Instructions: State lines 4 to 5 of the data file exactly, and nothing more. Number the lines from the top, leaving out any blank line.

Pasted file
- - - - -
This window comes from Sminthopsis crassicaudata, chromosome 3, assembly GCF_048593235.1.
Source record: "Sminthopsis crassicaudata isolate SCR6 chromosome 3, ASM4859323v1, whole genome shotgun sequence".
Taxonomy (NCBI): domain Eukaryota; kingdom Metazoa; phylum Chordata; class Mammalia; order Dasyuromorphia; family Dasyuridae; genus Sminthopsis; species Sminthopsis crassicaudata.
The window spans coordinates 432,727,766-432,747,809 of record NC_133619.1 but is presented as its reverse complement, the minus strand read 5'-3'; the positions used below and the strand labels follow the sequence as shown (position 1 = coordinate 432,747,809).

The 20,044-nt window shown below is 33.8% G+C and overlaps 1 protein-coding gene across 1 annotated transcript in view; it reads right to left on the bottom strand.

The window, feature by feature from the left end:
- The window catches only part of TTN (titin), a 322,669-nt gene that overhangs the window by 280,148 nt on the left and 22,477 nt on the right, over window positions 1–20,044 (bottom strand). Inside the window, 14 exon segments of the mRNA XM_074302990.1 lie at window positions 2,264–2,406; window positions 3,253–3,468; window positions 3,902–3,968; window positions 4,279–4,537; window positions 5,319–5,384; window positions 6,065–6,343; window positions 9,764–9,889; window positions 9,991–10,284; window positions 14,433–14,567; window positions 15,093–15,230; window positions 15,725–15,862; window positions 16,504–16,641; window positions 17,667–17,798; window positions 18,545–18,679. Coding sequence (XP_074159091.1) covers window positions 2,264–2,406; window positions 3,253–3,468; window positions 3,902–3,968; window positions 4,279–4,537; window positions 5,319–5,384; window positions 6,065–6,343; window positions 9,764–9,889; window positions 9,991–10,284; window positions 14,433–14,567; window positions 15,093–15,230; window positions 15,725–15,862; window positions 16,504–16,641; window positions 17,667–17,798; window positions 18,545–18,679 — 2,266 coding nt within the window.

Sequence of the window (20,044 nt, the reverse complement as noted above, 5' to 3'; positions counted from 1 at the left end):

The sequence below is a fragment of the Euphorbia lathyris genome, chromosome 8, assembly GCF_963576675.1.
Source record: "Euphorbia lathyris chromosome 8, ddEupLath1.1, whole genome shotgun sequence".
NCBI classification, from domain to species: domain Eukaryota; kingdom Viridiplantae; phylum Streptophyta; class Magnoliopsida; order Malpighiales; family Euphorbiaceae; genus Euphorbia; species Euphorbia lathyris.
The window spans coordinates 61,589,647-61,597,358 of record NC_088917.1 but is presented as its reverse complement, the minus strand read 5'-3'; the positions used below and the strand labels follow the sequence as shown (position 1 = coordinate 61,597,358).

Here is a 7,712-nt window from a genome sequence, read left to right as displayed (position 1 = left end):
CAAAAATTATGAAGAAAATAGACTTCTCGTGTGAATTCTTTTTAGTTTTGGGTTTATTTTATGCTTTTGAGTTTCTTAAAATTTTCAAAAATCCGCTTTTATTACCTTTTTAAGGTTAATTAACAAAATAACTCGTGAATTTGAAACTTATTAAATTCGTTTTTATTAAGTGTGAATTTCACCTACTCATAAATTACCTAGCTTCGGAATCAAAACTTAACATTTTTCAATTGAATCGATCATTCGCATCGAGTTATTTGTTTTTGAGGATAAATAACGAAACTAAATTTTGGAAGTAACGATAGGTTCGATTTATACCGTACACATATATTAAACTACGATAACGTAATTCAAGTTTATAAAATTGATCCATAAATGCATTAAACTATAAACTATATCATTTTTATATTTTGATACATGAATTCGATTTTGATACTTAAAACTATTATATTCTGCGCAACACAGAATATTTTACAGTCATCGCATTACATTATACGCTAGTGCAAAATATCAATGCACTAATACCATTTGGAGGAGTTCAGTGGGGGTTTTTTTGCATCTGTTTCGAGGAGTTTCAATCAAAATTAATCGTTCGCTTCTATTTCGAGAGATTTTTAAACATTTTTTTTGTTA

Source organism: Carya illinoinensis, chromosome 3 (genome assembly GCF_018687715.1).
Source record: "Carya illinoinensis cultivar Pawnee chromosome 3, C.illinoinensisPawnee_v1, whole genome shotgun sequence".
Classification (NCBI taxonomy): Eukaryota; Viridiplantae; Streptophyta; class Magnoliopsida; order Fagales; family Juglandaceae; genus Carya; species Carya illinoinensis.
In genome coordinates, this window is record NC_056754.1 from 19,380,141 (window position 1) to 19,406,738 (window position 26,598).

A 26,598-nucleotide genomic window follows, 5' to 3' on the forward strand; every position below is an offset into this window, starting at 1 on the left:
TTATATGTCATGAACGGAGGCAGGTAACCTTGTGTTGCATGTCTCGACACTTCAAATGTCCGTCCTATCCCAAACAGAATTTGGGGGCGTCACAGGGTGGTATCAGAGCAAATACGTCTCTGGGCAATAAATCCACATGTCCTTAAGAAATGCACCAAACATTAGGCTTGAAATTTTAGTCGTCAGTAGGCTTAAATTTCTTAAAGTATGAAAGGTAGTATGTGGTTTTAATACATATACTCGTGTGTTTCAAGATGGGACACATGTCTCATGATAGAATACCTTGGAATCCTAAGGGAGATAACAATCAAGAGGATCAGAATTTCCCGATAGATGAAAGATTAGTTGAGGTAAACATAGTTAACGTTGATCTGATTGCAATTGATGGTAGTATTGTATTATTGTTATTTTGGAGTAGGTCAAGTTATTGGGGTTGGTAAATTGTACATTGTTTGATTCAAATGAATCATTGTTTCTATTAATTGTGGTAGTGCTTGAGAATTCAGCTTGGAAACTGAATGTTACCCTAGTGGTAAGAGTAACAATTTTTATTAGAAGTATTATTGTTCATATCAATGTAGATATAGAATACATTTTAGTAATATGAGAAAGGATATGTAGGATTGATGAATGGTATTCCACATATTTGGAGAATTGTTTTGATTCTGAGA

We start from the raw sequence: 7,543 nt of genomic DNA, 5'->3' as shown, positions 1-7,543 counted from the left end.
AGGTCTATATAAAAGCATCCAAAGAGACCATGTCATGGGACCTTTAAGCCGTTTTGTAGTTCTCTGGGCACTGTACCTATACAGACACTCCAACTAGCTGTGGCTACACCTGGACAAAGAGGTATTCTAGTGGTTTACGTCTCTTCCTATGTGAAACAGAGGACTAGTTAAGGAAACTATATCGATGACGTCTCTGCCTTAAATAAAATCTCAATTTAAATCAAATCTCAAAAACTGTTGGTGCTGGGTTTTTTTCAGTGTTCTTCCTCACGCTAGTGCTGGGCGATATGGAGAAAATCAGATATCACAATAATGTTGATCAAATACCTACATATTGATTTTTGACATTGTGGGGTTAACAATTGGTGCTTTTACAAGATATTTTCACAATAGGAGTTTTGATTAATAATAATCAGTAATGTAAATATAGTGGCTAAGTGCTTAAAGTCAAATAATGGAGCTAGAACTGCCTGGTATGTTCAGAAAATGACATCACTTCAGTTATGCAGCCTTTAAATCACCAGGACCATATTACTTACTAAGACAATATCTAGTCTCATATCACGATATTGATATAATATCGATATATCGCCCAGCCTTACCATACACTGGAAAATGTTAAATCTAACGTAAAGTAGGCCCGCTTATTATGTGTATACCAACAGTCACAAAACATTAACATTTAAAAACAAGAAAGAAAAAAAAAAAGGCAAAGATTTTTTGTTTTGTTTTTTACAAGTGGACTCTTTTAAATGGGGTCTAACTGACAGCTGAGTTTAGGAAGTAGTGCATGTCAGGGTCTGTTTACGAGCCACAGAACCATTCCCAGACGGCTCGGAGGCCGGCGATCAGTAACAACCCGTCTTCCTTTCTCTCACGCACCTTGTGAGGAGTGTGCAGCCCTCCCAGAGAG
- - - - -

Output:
The window spans coordinates 432,727,766-432,747,809 of record NC_133619.1 but is presented as its reverse complement, the minus strand read 5'-3'; the positions used below and the strand labels follow the sequence as shown (position 1 = coordinate 432,747,809).

The 20,044-nt window shown below is 33.8% G+C and overlaps 1 protein-coding gene across 1 annotated transcript in view; it reads right to left on the bottom strand.